Now imagine if the cops came and took a look at the black-clad figure, waving that knife menacingly near your face, and says “How do you know it’s not a toy knife? And you know what? That doesn’t look like a real gun to me. Most of these times, these are toy guns. If you don’t like it, just don’t listen to it.”

You’d be befuddled, right? Because we have rules of behavior and laws. And threatening someone is assault and that’s against those laws. You’d expect the cops to take that person away.

But the cops declare that you should just not listen to it. So you turn back to your computer and try to work with some maniac screeching full volume in your ear.

And then that night you go to the basketball court because you really like basketball, and that’s how you unwind after getting screamed at by some asshat with a knife all day. And while you’re there, someone walks up to you and starts to whisper in your ear, “I am going to perform the Viking torture of screaming eagle on you, I am going to slowly slit your belly and pull out your intestines…” and goes on, at length, with great and vivid detail. Such detail that you kinda think this person has spent a lot of time fantasizing about this particular act. Maybe done it before, too. You hear descriptions of the feeling of the intestines running over fingers, maybe a recording of the sound of a knife puncturing the diaphragm, there’s a picture (surely Photoshopped?) of this happening to someone….

This amount of detail is disturbing, right? You feel threatened, obviously. And this person is getting in the way of the basketball game. Keeps stealing the ball.  You’d call the cops, right? Or at least the folks running the basketball court.

Imagine how you’d react if they shrugged and said, “Well, I don’t see why they can’t say that you?”

Now imagine one of your co-workers actually gets gutted and shot by a screaming black clad figure. Dies horribly. Would you take your own personal screaming figure more seriously?

But somehow, on the internet, it’s totally OK to do that. In fact, on the internet, this happens so often to women who speak out that we have gotten used to threading our way past hundreds of gun-waving nutballs to get to our office. (Are saying to yourself that I’m exaggerating? Please read this article at WeekWoman and realize that pretty much all feminist bloggers deal with the same stuff.)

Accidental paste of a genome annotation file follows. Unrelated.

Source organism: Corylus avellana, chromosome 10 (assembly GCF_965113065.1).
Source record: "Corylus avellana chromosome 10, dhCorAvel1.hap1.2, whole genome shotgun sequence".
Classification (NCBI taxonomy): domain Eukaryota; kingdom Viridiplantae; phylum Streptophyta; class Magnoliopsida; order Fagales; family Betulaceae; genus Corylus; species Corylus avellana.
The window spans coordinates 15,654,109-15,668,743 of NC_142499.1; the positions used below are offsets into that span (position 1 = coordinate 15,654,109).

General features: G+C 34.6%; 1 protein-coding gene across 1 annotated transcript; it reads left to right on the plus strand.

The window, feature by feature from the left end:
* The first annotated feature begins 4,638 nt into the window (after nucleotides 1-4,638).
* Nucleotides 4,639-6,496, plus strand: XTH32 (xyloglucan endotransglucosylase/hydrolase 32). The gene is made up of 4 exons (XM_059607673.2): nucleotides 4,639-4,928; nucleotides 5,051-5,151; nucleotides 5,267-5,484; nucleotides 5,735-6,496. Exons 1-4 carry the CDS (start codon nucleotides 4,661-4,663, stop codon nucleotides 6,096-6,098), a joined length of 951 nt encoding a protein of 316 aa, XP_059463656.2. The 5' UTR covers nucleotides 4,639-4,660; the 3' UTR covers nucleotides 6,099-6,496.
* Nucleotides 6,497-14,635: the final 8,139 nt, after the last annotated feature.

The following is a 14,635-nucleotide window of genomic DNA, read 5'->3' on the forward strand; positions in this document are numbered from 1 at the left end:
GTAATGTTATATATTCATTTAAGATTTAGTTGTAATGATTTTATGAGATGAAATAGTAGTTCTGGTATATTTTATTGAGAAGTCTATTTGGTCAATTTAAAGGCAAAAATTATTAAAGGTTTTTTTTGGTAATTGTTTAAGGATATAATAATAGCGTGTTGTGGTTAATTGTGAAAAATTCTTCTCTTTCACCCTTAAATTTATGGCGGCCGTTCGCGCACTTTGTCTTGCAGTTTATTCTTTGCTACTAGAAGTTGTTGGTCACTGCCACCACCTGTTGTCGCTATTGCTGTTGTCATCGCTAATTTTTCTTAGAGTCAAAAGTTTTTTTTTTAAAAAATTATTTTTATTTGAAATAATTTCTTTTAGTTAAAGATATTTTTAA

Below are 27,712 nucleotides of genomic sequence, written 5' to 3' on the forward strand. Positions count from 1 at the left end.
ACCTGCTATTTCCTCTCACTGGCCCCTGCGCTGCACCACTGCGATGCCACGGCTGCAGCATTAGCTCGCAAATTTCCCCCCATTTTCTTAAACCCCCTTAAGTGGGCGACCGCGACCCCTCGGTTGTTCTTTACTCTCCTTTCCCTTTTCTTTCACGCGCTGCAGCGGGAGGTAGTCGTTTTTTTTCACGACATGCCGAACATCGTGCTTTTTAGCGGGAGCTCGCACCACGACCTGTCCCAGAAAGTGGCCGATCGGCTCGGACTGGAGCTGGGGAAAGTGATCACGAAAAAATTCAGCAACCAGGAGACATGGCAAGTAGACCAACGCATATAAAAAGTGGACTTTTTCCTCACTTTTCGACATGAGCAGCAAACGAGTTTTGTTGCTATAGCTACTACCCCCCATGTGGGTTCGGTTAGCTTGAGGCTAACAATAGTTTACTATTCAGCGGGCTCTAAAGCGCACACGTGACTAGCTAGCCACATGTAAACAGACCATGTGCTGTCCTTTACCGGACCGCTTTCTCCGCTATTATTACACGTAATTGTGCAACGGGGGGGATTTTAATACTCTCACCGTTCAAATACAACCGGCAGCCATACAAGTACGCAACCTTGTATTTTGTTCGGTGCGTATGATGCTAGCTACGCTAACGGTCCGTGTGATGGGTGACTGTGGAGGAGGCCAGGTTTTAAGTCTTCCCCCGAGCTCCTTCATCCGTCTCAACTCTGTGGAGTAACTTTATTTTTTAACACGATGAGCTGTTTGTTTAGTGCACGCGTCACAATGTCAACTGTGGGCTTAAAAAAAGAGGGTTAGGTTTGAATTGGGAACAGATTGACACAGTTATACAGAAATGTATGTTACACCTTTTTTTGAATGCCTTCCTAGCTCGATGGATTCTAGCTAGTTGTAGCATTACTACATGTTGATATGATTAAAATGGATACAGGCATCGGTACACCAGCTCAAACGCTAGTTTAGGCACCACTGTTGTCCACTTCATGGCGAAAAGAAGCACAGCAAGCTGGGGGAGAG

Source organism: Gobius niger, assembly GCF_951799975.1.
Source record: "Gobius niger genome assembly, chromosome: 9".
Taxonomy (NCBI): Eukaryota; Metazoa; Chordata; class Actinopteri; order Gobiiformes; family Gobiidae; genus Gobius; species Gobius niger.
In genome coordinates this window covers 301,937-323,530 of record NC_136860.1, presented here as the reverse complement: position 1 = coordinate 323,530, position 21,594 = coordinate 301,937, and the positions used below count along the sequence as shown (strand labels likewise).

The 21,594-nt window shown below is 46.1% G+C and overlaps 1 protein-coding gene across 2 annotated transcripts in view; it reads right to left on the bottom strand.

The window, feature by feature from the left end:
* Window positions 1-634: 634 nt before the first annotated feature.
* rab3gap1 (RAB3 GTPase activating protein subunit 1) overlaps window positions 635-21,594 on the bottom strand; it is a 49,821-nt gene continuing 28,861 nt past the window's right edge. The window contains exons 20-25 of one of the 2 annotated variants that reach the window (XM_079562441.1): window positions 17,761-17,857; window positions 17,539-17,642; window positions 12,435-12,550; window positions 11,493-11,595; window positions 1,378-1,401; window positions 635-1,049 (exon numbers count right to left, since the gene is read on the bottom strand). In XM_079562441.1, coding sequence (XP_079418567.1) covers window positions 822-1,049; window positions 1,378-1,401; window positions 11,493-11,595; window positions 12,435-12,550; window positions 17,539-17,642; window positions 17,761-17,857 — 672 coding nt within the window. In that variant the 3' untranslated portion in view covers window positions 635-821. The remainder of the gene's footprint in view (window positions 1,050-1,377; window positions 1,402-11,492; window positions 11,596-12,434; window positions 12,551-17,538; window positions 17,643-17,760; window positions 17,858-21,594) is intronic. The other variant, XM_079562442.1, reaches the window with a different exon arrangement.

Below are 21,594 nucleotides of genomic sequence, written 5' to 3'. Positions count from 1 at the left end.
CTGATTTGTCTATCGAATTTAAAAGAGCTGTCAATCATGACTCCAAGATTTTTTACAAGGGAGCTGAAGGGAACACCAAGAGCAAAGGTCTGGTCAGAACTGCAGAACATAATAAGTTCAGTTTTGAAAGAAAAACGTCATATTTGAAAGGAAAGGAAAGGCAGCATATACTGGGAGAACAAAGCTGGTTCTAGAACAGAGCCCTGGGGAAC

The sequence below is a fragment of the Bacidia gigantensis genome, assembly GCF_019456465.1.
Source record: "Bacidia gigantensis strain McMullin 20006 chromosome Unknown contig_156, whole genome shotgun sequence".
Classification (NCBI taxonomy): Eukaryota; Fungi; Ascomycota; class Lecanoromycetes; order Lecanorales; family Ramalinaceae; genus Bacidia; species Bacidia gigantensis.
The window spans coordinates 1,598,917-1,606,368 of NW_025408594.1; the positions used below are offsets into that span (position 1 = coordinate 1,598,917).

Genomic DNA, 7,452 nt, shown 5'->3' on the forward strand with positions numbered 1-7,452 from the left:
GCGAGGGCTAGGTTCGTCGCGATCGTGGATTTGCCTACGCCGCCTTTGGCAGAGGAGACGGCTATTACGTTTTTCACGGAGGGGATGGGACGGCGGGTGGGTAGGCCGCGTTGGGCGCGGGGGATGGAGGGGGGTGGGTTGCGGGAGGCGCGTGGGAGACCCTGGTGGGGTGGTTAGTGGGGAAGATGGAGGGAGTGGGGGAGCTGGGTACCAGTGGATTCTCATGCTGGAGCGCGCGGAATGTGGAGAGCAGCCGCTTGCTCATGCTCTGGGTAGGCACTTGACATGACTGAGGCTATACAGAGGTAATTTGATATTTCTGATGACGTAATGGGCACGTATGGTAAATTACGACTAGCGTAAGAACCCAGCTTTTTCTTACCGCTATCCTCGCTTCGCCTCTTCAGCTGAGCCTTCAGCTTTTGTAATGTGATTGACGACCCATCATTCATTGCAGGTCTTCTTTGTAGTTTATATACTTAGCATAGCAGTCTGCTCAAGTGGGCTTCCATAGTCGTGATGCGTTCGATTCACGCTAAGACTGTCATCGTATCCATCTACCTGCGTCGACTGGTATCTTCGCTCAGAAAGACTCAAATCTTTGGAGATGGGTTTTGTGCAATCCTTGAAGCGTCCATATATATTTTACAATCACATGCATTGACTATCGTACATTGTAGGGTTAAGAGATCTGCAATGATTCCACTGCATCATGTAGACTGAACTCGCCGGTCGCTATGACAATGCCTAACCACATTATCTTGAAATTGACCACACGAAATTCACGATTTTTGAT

And when I say get to our office, I mean exactly that. I actually work on the internet. It’s where my job is. And many of my hobbies. But not video games. I don’t play video games for many reasons, but one of them is because I don’t have fun when I have to wade through detailed descriptions of my rape.

We live in a world with rules of behavior. Rules that allow us to interact. Those rules may vary from place to place, situation to situation, but where you have humans interacting, you have rules.

Only the most examined sort of person would look at a simple set of these sorts of rules and declare that we don’t need rules, that instead  he is all “for a world of sharp edges, risk, and terrible things in the dark.” I suspect that the dude who wrote that quote has never been mugged, beaten, and run over with a car. I suspect he’s never lived in fear of his physical safety.

And I suspect that if he did get a gun-toting psychopath following him home down a dark alley one night, he’d dial 911 pretty fast.

The internet is not a lawless state. We need rules to govern our interactions. “Just don’t listen to it,” isn’t a rule.

Third-Wave Feminism: Being THAT Mom

My daughter brings home a double-sided sheet of homework every weeknight. Reading stuff on this side, math on that side. I check it over, because that’s what good and involved parents do.

And I’ve noticed something.